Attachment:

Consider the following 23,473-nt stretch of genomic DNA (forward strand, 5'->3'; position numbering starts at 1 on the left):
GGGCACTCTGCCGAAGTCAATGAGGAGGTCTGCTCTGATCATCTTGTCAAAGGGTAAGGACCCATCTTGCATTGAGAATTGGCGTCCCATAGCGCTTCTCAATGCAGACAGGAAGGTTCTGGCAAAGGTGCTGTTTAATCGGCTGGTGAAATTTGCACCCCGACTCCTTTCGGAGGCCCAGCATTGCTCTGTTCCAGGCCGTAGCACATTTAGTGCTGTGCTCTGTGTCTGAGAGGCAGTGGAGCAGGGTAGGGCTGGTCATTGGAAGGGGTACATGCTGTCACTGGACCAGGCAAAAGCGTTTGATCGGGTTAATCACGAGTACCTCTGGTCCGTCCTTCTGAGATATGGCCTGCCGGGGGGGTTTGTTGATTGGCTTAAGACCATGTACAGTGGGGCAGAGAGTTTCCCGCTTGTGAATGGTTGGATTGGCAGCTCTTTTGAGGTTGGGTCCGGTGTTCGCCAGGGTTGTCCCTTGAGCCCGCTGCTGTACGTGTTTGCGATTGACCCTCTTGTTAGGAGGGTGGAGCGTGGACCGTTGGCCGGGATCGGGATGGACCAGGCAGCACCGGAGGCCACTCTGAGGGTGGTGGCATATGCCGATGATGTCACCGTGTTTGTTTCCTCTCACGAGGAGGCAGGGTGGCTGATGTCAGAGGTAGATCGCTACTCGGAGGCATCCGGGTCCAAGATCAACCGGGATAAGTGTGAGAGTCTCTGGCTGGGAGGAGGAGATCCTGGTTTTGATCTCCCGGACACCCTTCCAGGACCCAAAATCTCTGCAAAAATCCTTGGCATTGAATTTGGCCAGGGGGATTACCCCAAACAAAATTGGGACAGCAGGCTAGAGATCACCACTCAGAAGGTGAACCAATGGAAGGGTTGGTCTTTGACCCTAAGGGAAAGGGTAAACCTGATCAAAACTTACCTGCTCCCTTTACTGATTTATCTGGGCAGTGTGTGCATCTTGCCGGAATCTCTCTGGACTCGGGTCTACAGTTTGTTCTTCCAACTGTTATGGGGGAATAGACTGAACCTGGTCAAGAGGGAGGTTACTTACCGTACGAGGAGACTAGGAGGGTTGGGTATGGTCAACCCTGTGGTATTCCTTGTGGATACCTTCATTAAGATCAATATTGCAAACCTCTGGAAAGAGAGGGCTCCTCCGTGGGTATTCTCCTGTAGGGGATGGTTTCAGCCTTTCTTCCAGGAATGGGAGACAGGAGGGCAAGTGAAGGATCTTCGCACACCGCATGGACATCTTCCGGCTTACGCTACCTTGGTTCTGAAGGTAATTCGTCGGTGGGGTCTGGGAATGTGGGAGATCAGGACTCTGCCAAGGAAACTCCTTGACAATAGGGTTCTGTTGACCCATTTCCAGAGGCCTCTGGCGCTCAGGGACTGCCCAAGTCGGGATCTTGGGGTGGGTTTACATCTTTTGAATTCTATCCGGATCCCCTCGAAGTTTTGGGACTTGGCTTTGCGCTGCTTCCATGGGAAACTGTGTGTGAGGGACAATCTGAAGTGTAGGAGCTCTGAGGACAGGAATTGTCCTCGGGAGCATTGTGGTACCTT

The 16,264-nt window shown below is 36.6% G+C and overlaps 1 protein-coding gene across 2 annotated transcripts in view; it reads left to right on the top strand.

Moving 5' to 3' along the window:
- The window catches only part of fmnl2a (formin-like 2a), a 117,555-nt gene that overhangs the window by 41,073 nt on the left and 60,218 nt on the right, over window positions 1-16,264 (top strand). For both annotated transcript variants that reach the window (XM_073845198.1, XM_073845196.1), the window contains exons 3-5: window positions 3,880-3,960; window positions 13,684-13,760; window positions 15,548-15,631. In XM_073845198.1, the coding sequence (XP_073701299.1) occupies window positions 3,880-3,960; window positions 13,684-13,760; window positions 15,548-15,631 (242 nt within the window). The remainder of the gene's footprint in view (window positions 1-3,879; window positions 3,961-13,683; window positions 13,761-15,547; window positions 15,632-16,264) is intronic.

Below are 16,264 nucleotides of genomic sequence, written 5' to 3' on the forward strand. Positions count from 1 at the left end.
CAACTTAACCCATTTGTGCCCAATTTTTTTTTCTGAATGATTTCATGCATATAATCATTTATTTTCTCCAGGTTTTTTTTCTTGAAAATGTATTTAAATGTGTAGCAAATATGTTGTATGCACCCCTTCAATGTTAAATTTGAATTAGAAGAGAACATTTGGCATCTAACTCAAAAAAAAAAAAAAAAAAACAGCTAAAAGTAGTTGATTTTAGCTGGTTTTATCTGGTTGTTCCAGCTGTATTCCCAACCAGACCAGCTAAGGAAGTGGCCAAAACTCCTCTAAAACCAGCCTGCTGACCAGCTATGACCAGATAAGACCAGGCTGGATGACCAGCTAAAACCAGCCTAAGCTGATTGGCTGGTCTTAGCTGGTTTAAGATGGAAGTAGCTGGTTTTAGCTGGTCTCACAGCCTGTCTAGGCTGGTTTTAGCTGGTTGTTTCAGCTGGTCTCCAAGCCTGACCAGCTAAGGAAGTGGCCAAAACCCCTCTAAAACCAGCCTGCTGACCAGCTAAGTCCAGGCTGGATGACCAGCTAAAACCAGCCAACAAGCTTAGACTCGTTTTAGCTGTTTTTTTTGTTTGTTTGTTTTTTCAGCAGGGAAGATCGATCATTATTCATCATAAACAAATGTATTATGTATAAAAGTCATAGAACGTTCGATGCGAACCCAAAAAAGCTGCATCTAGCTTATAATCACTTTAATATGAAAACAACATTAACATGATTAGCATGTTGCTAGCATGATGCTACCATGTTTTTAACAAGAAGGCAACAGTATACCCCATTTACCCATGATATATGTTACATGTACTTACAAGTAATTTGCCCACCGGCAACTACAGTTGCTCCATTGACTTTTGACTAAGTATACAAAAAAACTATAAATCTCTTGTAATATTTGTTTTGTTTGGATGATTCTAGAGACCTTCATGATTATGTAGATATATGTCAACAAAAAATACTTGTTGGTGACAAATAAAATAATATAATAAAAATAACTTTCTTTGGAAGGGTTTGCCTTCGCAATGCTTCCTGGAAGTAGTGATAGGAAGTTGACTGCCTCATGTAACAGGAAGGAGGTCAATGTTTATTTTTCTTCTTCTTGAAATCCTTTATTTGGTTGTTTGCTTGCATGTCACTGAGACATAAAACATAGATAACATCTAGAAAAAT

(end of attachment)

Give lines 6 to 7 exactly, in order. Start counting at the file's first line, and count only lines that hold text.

Below are 16,264 nucleotides of genomic sequence, written 5' to 3' on the forward strand. Positions count from 1 at the left end.
CAACTTAACCCATTTGTGCCCAATTTTTTTTTCTGAATGATTTCATGCATATAATCATTTATTTTCTCCAGGTTTTTTTTCTTGAAAATGTATTTAAATGTGTAGCAAATATGTTGTATGCACCCCTTCAATGTTAAATTTGAATTAGAAGAGAACATTTGGCATCTAACTCAAAAAAAAAAAAAAAAAAACAGCTAAAAGTAGTTGATTTTAGCTGGTTTTATCTGGTTGTTCCAGCTGTATTCCCAACCAGACCAGCTAAGGAAGTGGCCAAAACTCCTCTAAAACCAGCCTGCTGACCAGCTATGACCAGATAAGACCAGGCTGGATGACCAGCTAAAACCAGCCTAAGCTGATTGGCTGGTCTTAGCTGGTTTAAGATGGAAGTAGCTGGTTTTAGCTGGTCTCACAGCCTGTCTAGGCTGGTTTTAGCTGGTTGTTTCAGCTGGTCTCCAAGCCTGACCAGCTAAGGAAGTGGCCAAAACCCCTCTAAAACCAGCCTGCTGACCAGCTAAGTCCAGGCTGGATGACCAGCTAAAACCAGCCAACAAGCTTAGACTCGTTTTAGCTGTTTTTTTTGTTTGTTTGTTTTTTCAGCAGGGAAGATCGATCATTATTCATCATAAACAAATGTATTATGTATAAAAGTCATAGAACGTTCGATGCGAACCCAAAAAAGCTGCATCTAGCTTATAATCACTTTAATATGAAAACAACATTAACATGATTAGCATGTTGCTAGCATGATGCTACCATGTTTTTAACAAGAAGGCAACAGTATACCCCATTTACCCATGATATATGTTACATGTACTTACAAGTAATTTGCCCACCGGCAACTACAGTTGCTCCATTGACTTTTGACTAAGTATACAAAAAAACTATAAATCTCTTGTAATATTTGTTTTGTTTGGATGATTCTAGAGACCTTCATGATTATGTAGATATATGTCAACAAAAAATACTTGTTGGTGACAAATAAAATAATATAATAAAAATAACTTTCTTTGGAAGGGTTTGCCTTCGCAATGCTTCCTGGAAGTAGTGATAGGAAGTTGACTGCCTCATGTAACAGGAAGGAGGTCAATGTTTATTTTTCTTCTTCTTGAAATCCTTTATTTGGTTGTTTGCTTGCATGTCACTGAGACATAAAACATAGATAACATCTAGAAAAAT